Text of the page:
Anne Smith (1822?-?)

by Kay Buttfield


Anne Smith was born in South Africa around 1822. How she happened to be living in Lancashire in the 1840s we do not know; however, the records tell us that in September 1845 she was tried in Salford, near Manchester, at the Lancaster Salford General Sessions, for stealing shawls and a dress.

Anne had been convicted twice before for similar offences and had spent over four months in gaol. Considering her priors, Anne’s crimes were deemed more serious this time and she was sentenced to 7 years’ transportation to Van Diemen’s Land. In February 1846, Anne left Portsmouth, England with 169 other female prisoners aboard the Emma Eugenia under Captain Wilfred Beech and Surgeon John Wilson. The ship docked in Hobart in June of that year.

A Roman Catholic, Anne is described as a 23-year-old single, housemaid who could read but not write. She stood 5 feet 2½ inches (158.75 cm) tall, with a long angular head and reddish brown hair. Her face was round with a medium length forehead leading to light brown eyebrows framing light blue eyes, a short turned-up nose, a large mouth and a small narrow chin. Anne’s left hand was distinguished by broken fingers.

Although the records give her name as Anne Smith, they also state that her proper name was Roseanne Montagu—which is similar to the name recorded for Anne’s mother. The indent states that her mother was Rosannah, her father Bernard, with brothers and sisters James, Edward, Bernard, Sarah, and Eliza. Transportation was not new to Ann’s family, as the records reveal that a brother was transported to Van Diemen’s Land four years before Anne’s conviction.

After her arrival in Hobart, Anne was placed with various masters. Sadly, over the next few years she was sentenced to hard labour in the Female Factory at Cascades for misconduct, and being absent without leave. In May 1847 an ex-convict, William Potts, made a successful application to marry Anne, and they married in St Andrew’s Church of England in Longford on 28 June of that year. Anne was 25 and William was 41 years old. In November 1849 Anne was granted a ticket of leave, and then, after twice being recommended, she was finally approved to receive a conditional pardon in February 1852.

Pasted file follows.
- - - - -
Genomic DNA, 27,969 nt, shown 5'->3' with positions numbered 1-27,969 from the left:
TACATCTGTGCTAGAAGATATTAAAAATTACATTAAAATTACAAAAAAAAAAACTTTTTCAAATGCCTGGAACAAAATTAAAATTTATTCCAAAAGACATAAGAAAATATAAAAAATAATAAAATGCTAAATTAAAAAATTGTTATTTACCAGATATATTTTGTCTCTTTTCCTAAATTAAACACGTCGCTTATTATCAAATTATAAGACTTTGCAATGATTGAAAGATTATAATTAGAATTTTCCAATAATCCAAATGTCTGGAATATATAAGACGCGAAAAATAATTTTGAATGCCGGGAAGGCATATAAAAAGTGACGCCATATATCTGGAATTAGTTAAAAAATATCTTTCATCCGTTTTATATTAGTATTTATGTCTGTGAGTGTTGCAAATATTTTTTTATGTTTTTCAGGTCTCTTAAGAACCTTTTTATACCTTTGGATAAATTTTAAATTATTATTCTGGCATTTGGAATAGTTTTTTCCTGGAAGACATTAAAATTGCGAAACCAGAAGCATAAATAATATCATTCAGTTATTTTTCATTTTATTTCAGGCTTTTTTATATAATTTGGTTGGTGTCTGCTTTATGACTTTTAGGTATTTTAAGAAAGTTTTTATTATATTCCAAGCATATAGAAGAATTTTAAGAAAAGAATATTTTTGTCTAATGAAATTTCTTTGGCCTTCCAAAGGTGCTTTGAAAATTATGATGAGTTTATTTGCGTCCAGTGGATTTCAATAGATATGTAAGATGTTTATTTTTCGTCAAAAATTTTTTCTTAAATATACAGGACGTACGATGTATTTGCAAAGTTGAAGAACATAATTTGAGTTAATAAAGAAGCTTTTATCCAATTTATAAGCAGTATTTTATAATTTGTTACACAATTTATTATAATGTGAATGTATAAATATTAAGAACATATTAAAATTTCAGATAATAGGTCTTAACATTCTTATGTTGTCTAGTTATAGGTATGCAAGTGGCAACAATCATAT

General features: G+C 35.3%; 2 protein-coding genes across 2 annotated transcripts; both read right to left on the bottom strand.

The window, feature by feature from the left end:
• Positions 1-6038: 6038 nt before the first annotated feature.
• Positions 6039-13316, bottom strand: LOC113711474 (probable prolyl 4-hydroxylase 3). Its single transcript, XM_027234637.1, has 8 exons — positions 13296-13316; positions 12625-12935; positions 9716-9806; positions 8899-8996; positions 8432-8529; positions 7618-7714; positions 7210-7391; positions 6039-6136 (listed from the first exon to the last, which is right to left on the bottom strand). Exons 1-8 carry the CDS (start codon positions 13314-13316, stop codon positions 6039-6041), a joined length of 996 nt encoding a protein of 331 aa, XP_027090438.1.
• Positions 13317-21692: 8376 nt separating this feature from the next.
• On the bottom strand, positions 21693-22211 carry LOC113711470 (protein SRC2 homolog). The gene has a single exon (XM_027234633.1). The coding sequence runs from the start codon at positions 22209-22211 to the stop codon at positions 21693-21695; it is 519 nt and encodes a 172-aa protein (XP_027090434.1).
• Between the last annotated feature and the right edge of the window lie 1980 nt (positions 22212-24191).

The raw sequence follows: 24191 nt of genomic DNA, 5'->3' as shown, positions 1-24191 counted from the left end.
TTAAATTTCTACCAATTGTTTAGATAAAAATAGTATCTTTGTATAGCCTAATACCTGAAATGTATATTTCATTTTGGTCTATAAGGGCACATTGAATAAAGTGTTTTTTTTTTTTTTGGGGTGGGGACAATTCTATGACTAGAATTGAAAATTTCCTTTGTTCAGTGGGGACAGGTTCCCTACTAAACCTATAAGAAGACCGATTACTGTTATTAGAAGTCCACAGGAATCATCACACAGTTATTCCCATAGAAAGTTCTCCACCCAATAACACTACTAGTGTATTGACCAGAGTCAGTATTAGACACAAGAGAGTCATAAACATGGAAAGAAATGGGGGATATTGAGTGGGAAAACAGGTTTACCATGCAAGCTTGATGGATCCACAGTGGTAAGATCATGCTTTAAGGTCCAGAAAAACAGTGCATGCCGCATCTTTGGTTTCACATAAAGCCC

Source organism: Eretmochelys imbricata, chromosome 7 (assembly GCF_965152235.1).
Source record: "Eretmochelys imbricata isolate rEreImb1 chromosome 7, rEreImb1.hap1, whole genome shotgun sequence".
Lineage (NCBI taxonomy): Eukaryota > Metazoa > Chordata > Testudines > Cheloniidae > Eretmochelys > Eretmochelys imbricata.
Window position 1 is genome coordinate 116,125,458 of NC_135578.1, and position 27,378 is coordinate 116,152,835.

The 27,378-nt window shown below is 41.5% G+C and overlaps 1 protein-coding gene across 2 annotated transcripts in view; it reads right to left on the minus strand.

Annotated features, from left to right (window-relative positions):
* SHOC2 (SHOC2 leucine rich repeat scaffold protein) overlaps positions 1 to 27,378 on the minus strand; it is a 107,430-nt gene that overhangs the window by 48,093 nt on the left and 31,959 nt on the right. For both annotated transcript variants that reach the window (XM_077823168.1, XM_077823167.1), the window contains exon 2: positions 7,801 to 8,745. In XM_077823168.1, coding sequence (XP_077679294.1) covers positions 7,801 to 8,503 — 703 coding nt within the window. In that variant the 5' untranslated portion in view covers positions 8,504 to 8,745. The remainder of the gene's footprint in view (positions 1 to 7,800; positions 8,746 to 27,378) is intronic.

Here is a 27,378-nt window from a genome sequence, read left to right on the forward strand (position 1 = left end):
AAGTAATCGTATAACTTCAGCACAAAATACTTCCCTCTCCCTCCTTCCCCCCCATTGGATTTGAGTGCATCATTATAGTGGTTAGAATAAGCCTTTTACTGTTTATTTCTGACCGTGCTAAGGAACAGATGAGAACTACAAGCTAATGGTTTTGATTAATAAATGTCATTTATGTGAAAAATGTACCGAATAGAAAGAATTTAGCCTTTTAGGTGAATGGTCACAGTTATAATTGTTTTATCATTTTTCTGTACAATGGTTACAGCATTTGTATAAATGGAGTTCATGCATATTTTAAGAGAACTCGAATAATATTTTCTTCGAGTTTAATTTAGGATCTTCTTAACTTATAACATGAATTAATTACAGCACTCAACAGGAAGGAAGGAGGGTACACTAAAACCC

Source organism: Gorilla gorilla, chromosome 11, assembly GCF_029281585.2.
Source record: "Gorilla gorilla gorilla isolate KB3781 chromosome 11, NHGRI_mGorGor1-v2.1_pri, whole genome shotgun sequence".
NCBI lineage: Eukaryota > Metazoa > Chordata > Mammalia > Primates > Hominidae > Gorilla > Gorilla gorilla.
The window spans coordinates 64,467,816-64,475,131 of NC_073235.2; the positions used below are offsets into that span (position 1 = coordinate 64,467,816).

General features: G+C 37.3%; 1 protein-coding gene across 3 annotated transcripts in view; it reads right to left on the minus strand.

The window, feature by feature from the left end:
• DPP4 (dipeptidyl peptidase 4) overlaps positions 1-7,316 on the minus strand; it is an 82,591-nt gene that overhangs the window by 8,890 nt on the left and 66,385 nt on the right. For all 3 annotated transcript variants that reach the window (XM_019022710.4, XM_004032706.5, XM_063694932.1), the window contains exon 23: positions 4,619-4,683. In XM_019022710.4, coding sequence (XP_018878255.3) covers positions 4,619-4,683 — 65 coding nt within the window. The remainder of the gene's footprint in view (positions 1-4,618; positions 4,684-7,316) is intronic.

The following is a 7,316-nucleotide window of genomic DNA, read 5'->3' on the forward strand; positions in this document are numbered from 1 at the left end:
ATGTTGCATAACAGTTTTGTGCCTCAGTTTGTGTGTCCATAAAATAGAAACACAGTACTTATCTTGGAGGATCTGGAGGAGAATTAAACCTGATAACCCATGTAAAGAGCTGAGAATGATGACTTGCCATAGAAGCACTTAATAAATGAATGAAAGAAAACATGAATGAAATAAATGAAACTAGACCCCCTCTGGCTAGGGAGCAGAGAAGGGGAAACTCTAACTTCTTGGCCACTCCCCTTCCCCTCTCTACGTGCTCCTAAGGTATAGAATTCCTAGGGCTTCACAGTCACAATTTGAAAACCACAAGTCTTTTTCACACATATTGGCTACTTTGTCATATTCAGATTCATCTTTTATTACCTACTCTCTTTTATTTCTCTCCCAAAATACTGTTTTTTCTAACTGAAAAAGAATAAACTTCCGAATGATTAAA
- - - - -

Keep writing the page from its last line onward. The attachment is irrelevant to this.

The records on Anne become murky after this, and we do not know if Anne and William made a success of their lives together. There is a record in the census of 1851 of a William Potts, one married woman, and two other men living in a wooden dwelling in Tamar Street, Launceston— this may be Anne and William, but it is doubtful as none are identified as pardoned convicts. There is also a record of a William Potts dying in 1901 in Launceston, but if it is Anne’s husband then he would be a very old man indeed.

What of Ann’s brother? Records reveal that in 1842 the Triton transported a James Montague to Van Diemen’s Land. This James, also born in the Cape of Good Hope, was a 21-year-old laborer on a 7-year sentence for larceny. He was a 21-year-old factory boy when convicted of breaking into a store and stealing boots. James named his parents as Bernard and Roseanna, which further confirms his link with Anne. James Montague was not a model prisoner; he was often in trouble for his bad behaviour.

There is no evidence to prove that Anne and her brother James were reunited, and James, it seems, left Tasmania for the Victorian goldfields.  He departed Tasmania on the Flying Fish in 1852 headed for Geelong. He gave his age as 35 and his occupation as ‘gold digger’. As there is not a record of the death of Anne Potts, perhaps she followed her brother to the goldfields—we will never know.  

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Further reading:
Kay Buttfield, ‘Convicts of the Cape Colony’, in Fromthe Edges of Empire, eds L Frost and C. McAlpine, Convict Women’s Press, Hobart, 2015, pp. 90-111.



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